Skinny Guardian

8 December 2020, 00:01 (UTC), 564 words. Archie Bland.

Encrypted messaging putting children at risk of abuse, says watchdog

The children’s commissioner for England has warned that end-to-end encryption is putting children at risk of abuse, as a survey finds that most eight-year-olds are using messaging apps supposedly restricted to those aged 13 or older.

In a report published on Tuesday, Anne Longfield said plans by social media firms to widen the use of encrypted messaging would make it impossible for platforms to monitor content.

Longfield argued that such technology, which keeps messaging hidden from anyone who is not a participant in a conversation, could stop police from gathering crucial evidence of child sexual exploitation.

The report, Access Denied: How End-to-end Encryption Threatens Children’s Safety Online, says: “The privacy of direct messaging platforms can conceal some of the most heinous crimes against children, including grooming, exploitation and the sharing of child sexual abuse material.”

A survey undertaken for the report revealed that nine out of 10 children are using messaging apps and websites such as WhatsApp, which has a minimum age of 16 in the UK, and Facebook’s Messenger app, which has a minimum age of 13. It also found that three out of five eight-year-olds and 90% of 12-year-olds use the apps despite restrictions that are meant to limit their use to those aged 13 and older, with many of them claiming to be older than they are.

The survey also found that one in six girls aged between 14 and 17 said they had received distressing private messages from strangers, while one in 20 children said they had shared videos or photos of themselves with people they have never met.

Longfield said the findings showed that “the tech giants are failing to regulate themselves and so are failing to keep children safe”. She called on the government to introduce legislation on the back of its 18-month-old online harms white paper as soon as possible in 2021.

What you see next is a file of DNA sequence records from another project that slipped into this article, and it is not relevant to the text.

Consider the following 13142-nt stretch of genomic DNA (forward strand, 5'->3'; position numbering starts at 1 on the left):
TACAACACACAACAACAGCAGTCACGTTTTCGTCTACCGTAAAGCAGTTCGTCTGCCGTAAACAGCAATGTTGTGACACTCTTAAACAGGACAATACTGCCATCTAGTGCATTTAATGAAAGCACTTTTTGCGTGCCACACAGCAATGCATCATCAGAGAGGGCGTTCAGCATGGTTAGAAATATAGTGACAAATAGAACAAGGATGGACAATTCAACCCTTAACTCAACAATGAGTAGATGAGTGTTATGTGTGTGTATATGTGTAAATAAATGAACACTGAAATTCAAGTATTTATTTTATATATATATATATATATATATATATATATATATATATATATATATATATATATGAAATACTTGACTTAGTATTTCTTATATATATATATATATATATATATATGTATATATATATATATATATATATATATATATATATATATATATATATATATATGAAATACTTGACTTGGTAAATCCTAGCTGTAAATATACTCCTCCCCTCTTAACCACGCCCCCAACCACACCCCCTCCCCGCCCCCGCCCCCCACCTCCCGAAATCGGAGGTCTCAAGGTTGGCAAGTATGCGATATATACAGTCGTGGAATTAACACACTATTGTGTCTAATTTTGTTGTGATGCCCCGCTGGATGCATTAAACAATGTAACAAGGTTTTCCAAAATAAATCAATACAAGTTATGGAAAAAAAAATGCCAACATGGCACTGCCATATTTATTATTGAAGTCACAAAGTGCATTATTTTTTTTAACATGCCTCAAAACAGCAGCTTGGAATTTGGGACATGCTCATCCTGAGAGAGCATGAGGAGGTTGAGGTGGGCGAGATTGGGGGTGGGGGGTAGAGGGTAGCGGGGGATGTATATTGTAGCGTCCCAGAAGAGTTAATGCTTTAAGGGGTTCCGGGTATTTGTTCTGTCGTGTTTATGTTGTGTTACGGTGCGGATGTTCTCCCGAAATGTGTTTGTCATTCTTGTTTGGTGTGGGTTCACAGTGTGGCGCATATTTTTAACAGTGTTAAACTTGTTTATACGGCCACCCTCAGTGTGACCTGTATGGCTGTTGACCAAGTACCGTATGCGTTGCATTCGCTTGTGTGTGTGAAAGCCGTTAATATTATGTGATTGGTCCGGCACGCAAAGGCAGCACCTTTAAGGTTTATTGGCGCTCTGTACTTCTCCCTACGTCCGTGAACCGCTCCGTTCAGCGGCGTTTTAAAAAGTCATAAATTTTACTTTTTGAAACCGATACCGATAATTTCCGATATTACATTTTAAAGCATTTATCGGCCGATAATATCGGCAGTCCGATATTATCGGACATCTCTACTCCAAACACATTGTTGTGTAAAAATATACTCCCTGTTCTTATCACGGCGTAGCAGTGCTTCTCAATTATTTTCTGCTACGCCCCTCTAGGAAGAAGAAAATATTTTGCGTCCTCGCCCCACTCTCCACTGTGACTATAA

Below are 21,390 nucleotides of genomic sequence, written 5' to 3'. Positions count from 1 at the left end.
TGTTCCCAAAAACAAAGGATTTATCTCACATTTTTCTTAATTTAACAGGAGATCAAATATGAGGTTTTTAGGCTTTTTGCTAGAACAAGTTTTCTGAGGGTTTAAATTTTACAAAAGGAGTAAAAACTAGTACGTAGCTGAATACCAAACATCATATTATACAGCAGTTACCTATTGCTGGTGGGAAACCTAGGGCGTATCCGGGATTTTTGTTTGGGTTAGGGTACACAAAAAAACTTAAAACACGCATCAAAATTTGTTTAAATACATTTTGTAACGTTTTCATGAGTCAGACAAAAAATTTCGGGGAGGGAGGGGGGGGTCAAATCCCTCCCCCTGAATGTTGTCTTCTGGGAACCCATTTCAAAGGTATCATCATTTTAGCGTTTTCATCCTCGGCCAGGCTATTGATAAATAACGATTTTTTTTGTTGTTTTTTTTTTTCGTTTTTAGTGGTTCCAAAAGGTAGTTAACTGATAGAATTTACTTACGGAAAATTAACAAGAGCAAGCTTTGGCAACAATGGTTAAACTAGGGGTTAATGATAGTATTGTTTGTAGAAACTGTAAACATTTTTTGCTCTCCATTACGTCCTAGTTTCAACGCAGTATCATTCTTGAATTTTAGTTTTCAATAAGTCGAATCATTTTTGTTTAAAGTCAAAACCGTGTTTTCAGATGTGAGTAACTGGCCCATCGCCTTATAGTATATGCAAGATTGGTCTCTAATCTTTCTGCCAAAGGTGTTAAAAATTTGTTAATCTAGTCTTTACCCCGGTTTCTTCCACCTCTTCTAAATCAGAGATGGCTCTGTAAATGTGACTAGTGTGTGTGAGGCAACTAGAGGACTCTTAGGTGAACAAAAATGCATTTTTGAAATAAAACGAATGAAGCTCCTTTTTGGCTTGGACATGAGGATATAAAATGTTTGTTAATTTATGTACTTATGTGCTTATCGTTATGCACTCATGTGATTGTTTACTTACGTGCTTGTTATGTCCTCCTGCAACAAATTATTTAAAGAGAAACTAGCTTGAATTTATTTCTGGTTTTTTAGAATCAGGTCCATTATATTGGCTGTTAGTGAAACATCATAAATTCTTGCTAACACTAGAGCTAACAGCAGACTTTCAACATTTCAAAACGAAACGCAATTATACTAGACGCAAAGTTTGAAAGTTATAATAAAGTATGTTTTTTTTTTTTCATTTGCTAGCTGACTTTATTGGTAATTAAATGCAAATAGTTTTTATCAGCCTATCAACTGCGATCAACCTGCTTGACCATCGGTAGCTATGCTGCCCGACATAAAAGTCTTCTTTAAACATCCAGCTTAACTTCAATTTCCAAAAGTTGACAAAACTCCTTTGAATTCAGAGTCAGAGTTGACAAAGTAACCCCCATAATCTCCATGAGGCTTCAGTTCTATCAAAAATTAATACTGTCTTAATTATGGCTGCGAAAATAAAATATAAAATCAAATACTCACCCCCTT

The report recommends that such legislation set a strong expectation on platforms to verify their users’ ages and allow severe sanctions against those that breach a duty of care, with heavy fines and a requirement to inform users when they do so.

Longfield said: “It has now been 18 months since the government published its online harms white paper and yet little has happened since, while the threat to children’s safety increases.

“It’s time for the government to show it hasn’t lost its nerve and that it is prepared to stand up to the powerful internet giants, who are such a big part in our children’s lives. Ministers can show they mean business by promising to introduce legislation in 2021 and getting on with the job of protecting children from online harms.”

Simone Vibert, the author of the report, added: “The fact that there are age limits on these apps shows that the tech giants themselves are aware of the risks, and yet most do very little, if anything, to reliably check the age of their users.”

Longfield’s intervention echoes recent warnings from the National Crime Agency and the Home Office that end-to-end encryption could facilitate child abuse.

Facebook has announced that it will fully encrypt its Messenger app and Instagram direct messaging service. WhatsApp is already fully encrypted.

The company has previously argued that it has “led the industry in developing new ways to prevent, detect, and respond to abuse and we will continue to work with law enforcement to combat criminal activity”.